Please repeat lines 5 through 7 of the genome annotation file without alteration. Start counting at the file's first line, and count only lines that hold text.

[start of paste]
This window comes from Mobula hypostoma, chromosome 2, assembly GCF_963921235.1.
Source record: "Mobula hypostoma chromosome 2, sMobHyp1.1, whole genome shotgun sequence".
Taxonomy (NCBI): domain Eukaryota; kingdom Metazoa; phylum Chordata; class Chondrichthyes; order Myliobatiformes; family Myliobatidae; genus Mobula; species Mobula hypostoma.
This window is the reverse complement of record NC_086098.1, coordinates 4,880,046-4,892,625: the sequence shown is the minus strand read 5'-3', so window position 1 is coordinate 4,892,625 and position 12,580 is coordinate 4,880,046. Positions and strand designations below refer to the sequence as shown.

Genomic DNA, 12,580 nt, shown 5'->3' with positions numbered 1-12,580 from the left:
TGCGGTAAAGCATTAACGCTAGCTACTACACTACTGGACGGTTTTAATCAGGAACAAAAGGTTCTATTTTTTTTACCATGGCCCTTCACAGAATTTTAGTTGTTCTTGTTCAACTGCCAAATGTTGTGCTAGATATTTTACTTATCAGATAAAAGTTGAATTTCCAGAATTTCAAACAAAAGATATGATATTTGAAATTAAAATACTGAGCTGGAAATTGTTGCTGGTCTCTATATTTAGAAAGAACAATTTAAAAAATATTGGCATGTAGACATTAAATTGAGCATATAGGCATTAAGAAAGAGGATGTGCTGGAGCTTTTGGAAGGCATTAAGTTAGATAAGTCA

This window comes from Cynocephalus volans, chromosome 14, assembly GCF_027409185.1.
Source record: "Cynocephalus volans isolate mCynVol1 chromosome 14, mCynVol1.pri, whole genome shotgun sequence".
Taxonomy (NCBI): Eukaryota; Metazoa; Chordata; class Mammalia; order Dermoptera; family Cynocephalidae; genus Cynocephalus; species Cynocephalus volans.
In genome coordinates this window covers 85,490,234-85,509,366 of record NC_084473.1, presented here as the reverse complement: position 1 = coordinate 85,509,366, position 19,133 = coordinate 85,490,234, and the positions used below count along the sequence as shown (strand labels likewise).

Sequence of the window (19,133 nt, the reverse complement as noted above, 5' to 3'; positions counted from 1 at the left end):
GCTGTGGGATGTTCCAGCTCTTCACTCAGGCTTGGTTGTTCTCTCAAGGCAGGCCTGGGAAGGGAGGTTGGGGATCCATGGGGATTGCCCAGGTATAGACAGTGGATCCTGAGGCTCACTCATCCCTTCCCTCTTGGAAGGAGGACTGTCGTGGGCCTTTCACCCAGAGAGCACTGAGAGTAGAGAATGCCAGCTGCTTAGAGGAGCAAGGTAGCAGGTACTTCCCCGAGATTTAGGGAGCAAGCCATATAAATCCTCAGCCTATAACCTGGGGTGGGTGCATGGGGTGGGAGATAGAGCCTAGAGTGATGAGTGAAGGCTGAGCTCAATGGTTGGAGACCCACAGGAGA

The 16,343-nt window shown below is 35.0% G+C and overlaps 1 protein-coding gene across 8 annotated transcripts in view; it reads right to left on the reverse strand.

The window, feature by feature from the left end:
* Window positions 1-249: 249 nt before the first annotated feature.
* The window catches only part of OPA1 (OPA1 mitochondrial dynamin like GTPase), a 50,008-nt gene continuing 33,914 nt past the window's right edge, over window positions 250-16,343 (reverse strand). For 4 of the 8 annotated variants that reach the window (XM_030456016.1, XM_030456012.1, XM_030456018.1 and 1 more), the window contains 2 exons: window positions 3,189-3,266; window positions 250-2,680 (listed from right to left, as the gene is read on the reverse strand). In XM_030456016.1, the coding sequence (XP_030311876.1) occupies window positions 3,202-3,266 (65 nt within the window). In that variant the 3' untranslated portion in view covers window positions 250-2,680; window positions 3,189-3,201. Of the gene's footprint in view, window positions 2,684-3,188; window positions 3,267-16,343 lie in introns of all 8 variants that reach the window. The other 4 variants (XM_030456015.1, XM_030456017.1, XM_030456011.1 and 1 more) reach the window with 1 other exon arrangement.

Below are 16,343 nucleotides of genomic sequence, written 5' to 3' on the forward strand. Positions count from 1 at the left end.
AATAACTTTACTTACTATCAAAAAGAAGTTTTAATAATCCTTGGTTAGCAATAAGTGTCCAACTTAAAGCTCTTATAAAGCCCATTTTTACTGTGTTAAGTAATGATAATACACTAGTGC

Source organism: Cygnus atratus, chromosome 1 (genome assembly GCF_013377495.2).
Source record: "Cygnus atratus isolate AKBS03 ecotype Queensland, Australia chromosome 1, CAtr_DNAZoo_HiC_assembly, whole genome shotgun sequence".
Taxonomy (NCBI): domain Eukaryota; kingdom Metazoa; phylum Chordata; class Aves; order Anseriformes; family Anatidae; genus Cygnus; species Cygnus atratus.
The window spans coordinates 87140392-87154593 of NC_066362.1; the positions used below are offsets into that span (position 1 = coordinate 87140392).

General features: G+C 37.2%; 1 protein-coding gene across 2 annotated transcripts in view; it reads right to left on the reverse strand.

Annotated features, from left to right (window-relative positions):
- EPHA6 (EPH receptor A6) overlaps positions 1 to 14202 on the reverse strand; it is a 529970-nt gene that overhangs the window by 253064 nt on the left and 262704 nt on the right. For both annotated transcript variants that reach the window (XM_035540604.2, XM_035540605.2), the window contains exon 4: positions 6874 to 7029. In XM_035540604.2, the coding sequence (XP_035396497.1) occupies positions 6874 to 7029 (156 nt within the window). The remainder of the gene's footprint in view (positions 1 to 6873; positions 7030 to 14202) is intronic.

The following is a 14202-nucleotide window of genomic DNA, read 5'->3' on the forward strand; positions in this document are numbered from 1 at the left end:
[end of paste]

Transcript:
Genomic DNA, 12,580 nt, shown 5'->3' with positions numbered 1-12,580 from the left:
TGCGGTAAAGCATTAACGCTAGCTACTACACTACTGGACGGTTTTAATCAGGAACAAAAGGTTCTATTTTTTTTACCATGGCCCTTCACAGAATTTTAGTTGTTCTTGTTCAACTGCCAAATGTTGTGCTAGATATTTTACTTATCAGATAAAAGTTGAATTTCCAGAATTTCAAACAAAAGATATGATATTTGAAATTAAAATACTGAGCTGGAAATTGTTGCTGGTCTCTATATTTAGAAAGAACAATTTAAAAAATATTGGCATGTAGACATTAAATTGAGCATATAGGCATTAAGAAAGAGGATGTGCTGGAGCTTTTGGAAGGCATTAAGTTAGATAAGTCA

This window comes from Cynocephalus volans, chromosome 14, assembly GCF_027409185.1.